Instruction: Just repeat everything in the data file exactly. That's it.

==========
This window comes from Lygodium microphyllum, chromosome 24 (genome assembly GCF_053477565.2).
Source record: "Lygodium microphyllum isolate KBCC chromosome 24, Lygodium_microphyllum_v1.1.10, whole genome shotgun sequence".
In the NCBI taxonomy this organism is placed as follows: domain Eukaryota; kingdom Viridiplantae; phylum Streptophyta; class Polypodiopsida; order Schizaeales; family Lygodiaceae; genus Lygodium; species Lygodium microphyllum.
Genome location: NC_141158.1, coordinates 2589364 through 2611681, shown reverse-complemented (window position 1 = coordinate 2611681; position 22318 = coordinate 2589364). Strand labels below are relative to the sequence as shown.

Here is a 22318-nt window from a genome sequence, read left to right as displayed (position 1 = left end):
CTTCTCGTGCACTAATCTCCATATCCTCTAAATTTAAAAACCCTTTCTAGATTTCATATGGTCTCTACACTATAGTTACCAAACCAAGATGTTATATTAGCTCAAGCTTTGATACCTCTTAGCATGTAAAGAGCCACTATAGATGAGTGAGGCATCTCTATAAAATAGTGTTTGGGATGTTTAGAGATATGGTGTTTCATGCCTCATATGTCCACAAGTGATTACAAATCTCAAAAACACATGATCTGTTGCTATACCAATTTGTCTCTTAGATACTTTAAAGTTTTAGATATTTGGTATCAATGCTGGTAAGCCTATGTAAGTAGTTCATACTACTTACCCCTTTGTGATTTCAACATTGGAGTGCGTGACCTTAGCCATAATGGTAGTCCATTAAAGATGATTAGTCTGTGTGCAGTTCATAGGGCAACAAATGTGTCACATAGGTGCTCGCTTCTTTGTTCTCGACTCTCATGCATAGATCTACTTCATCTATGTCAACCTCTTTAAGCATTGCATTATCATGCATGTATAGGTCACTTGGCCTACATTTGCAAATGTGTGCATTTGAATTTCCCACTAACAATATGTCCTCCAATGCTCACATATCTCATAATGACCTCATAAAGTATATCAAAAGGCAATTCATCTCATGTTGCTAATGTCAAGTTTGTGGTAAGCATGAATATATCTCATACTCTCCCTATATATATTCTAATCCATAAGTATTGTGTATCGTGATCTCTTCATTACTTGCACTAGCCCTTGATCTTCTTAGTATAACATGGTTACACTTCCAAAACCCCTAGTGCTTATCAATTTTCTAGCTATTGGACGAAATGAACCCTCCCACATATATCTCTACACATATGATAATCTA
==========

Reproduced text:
This window comes from Lygodium microphyllum, chromosome 24 (genome assembly GCF_053477565.2).
Source record: "Lygodium microphyllum isolate KBCC chromosome 24, Lygodium_microphyllum_v1.1.10, whole genome shotgun sequence".
In the NCBI taxonomy this organism is placed as follows: domain Eukaryota; kingdom Viridiplantae; phylum Streptophyta; class Polypodiopsida; order Schizaeales; family Lygodiaceae; genus Lygodium; species Lygodium microphyllum.
Genome location: NC_141158.1, coordinates 2589364 through 2611681, shown reverse-complemented (window position 1 = coordinate 2611681; position 22318 = coordinate 2589364). Strand labels below are relative to the sequence as shown.

Here is a 22318-nt window from a genome sequence, read left to right as displayed (position 1 = left end):
CTTCTCGTGCACTAATCTCCATATCCTCTAAATTTAAAAACCCTTTCTAGATTTCATATGGTCTCTACACTATAGTTACCAAACCAAGATGTTATATTAGCTCAAGCTTTGATACCTCTTAGCATGTAAAGAGCCACTATAGATGAGTGAGGCATCTCTATAAAATAGTGTTTGGGATGTTTAGAGATATGGTGTTTCATGCCTCATATGTCCACAAGTGATTACAAATCTCAAAAACACATGATCTGTTGCTATACCAATTTGTCTCTTAGATACTTTAAAGTTTTAGATATTTGGTATCAATGCTGGTAAGCCTATGTAAGTAGTTCATACTACTTACCCCTTTGTGATTTCAACATTGGAGTGCGTGACCTTAGCCATAATGGTAGTCCATTAAAGATGATTAGTCTGTGTGCAGTTCATAGGGCAACAAATGTGTCACATAGGTGCTCGCTTCTTTGTTCTCGACTCTCATGCATAGATCTACTTCATCTATGTCAACCTCTTTAAGCATTGCATTATCATGCATGTATAGGTCACTTGGCCTACATTTGCAAATGTGTGCATTTGAATTTCCCACTAACAATATGTCCTCCAATGCTCACATATCTCATAATGACCTCATAAAGTATATCAAAAGGCAATTCATCTCATGTTGCTAATGTCAAGTTTGTGGTAAGCATGAATATATCTCATACTCTCCCTATATATATTCTAATCCATAAGTATTGTGTATCGTGATCTCTTCATTACTTGCACTAGCCCTTGATCTTCTTAGTATAACATGGTTACACTTCCAAAACCCCTAGTGCTTATCAATTTTCTAGCTATTGGACGAAATGAACCCTCCCACATATATCTCTACACATATGATAATCTA